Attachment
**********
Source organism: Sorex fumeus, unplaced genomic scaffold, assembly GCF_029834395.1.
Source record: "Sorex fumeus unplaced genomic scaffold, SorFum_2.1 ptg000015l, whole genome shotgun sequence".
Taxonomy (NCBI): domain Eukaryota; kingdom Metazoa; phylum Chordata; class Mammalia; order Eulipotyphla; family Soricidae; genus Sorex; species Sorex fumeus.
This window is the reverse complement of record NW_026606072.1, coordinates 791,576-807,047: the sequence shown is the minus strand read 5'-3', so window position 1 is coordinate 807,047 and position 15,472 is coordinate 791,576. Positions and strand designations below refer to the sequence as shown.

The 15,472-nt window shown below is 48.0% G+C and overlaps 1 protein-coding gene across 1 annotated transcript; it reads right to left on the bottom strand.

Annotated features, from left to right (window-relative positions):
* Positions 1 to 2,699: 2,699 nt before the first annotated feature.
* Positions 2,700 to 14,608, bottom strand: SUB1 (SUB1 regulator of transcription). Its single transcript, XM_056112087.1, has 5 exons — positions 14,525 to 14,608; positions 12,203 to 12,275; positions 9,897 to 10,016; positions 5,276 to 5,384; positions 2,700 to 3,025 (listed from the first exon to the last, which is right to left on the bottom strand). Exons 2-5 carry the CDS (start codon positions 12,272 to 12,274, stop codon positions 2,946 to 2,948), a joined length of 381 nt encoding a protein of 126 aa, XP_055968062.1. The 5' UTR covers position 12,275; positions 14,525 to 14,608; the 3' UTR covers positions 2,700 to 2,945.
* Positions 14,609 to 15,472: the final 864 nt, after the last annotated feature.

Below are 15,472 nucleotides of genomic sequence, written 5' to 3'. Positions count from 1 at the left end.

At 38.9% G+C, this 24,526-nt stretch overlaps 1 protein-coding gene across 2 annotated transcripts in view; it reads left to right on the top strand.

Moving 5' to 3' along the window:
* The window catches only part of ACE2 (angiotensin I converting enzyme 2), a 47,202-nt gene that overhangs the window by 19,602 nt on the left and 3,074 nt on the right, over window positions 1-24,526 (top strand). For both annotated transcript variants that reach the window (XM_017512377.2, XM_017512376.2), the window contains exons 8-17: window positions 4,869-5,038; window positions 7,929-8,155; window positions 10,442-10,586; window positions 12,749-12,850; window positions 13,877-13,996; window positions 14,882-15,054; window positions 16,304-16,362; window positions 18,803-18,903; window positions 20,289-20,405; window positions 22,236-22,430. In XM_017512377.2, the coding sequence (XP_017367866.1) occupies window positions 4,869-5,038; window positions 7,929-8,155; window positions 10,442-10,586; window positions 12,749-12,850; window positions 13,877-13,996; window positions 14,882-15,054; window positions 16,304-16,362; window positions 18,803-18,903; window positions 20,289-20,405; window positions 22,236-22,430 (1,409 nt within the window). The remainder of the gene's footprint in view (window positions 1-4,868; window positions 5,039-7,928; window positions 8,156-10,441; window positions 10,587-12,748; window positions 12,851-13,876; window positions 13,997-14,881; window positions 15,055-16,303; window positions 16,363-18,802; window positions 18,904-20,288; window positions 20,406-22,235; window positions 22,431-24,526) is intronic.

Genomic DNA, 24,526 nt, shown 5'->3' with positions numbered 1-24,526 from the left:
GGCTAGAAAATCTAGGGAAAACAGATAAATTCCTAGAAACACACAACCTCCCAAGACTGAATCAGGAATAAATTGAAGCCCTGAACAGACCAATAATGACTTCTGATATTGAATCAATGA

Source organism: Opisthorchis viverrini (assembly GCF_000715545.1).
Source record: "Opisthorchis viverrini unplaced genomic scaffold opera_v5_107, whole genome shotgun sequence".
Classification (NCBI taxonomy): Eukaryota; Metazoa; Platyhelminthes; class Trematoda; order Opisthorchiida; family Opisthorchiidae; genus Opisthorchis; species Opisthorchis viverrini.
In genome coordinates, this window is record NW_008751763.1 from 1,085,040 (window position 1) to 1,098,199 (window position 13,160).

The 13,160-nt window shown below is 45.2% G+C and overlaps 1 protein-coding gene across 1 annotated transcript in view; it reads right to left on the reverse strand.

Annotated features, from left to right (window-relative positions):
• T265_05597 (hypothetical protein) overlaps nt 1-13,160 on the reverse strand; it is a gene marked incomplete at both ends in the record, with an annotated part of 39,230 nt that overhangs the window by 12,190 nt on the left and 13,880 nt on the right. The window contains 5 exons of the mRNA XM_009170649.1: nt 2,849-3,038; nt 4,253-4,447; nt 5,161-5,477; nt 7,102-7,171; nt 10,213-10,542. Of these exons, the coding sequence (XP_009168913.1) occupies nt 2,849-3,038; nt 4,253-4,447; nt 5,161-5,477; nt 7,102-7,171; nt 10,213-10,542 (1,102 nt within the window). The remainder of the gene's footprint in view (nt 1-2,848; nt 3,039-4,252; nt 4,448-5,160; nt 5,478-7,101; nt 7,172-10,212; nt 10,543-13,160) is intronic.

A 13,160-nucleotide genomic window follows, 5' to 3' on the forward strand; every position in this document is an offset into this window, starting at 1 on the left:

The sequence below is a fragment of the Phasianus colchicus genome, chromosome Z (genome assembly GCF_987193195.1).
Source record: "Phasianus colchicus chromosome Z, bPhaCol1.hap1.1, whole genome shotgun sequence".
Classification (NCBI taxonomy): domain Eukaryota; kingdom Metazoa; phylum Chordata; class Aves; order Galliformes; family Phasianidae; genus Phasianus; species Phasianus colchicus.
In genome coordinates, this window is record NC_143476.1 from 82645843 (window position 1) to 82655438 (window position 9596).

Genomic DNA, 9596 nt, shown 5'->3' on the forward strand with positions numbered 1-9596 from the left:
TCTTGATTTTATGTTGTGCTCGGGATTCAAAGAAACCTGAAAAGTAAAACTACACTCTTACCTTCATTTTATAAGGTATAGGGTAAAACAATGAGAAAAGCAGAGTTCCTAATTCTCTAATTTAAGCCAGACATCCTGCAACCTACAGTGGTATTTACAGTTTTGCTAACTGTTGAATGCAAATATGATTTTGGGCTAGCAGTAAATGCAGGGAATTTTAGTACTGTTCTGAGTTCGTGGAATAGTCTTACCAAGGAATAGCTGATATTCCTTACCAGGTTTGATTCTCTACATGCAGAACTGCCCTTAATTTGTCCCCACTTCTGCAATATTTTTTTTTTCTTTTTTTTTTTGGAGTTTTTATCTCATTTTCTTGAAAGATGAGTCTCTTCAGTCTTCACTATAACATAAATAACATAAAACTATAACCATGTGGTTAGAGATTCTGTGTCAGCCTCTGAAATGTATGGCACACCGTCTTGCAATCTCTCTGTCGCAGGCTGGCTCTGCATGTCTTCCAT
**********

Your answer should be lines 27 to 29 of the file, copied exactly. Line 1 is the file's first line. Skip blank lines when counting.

In genome coordinates, this window is record NC_143476.1 from 82645843 (window position 1) to 82655438 (window position 9596).

Genomic DNA, 9596 nt, shown 5'->3' on the forward strand with positions numbered 1-9596 from the left:
TCTTGATTTTATGTTGTGCTCGGGATTCAAAGAAACCTGAAAAGTAAAACTACACTCTTACCTTCATTTTATAAGGTATAGGGTAAAACAATGAGAAAAGCAGAGTTCCTAATTCTCTAATTTAAGCCAGACATCCTGCAACCTACAGTGGTATTTACAGTTTTGCTAACTGTTGAATGCAAATATGATTTTGGGCTAGCAGTAAATGCAGGGAATTTTAGTACTGTTCTGAGTTCGTGGAATAGTCTTACCAAGGAATAGCTGATATTCCTTACCAGGTTTGATTCTCTACATGCAGAACTGCCCTTAATTTGTCCCCACTTCTGCAATATTTTTTTTTTCTTTTTTTTTTTGGAGTTTTTATCTCATTTTCTTGAAAGATGAGTCTCTTCAGTCTTCACTATAACATAAATAACATAAAACTATAACCATGTGGTTAGAGATTCTGTGTCAGCCTCTGAAATGTATGGCACACCGTCTTGCAATCTCTCTGTCGCAGGCTGGCTCTGCATGTCTTCCAT